Jesse Walker has a terrific feature story looking "Beyond the Fairness Doctrine" in this month's issue of Reason magazine. I highly recommend it. It's an in-depth exploration of what an Obama Administration means for the future of tech and media policy. Walker rightly opens the piece by noting that "The fairness doctrine is still dead, and it probably will stay dead even if Barack Obama becomes president." The danger, however, is that an Obama FCC will still pursue a variety of onerous regulatory objectives that could do a great deal of damage to markets and free speech.
Walker touches upon the various issues that will likely be a priority for an Obama Administration and the Left-leaning media reformistas like Free Press, Media Access Project, Public Knowledge, and New America Foundation. Those policy issues include: net neutrality, "localism" mandates and increased "community oversight" regulations, media ownership rules, minority ownership requirements, increased merger meddling, spectrum policy, and other new "public interest" obligations.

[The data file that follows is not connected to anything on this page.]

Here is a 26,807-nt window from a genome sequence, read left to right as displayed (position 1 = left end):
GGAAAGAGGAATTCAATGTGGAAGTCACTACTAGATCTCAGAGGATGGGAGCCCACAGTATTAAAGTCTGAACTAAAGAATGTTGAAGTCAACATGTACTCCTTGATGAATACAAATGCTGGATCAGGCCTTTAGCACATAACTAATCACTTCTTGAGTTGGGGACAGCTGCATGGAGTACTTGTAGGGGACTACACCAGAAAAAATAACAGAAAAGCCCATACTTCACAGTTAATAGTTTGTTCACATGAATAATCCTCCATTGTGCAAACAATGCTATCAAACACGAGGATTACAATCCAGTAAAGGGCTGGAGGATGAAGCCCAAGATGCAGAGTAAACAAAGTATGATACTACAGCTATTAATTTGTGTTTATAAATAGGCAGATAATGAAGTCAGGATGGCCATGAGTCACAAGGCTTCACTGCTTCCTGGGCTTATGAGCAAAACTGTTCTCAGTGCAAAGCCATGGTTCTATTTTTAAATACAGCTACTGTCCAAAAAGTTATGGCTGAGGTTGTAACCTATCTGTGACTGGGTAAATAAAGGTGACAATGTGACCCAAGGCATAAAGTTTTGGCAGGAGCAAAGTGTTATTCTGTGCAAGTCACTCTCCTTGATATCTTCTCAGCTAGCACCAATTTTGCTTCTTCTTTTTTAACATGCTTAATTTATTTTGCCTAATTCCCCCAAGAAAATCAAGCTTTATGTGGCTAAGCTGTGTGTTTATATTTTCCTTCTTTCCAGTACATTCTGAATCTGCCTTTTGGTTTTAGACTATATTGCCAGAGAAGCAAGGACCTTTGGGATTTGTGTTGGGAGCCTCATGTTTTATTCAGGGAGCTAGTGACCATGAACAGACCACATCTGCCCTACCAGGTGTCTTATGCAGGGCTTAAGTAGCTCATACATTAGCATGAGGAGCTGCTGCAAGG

Of course, as Walker also correctly points out, it is difficult to see how things could get much worse than they have been under Bush Administration's FCC and the leadership of Chairman Kevin Martin. Walker was kind enough to quote my thoughts on this point: "Martin is the most regulatory Republican FCC Chairman in decades," I told him. "He wants to control speech and will use whatever tools he has to get there."
I stand by those words, but I am also aware that things could get worse -- much worse -- under a Democratic FCC influenced by radical Leftist activists like Free Press. Indeed, in our new book A Manifesto for Media Freedom, Brian Anderson and I inventory the many looming threats to media and technology freedom that exist today and show how most of them arise from the Left. As Walker notes in his article, however, it is unlikely that a re-empowered Democratic FCC would come right out of the gates with the same sort of command-and-control approaches they've employed in the past. And we'll still have to worry about some right-of-center lawmakers and regulatory joining some of these misguided campaigns. "The real danger," Walker concludes in his piece, "is more subtle and more mundane. It's a bipartisan bureaucracy slowly, steadily increasing its power." Make sure to read Jesse's entire piece. Great stuff.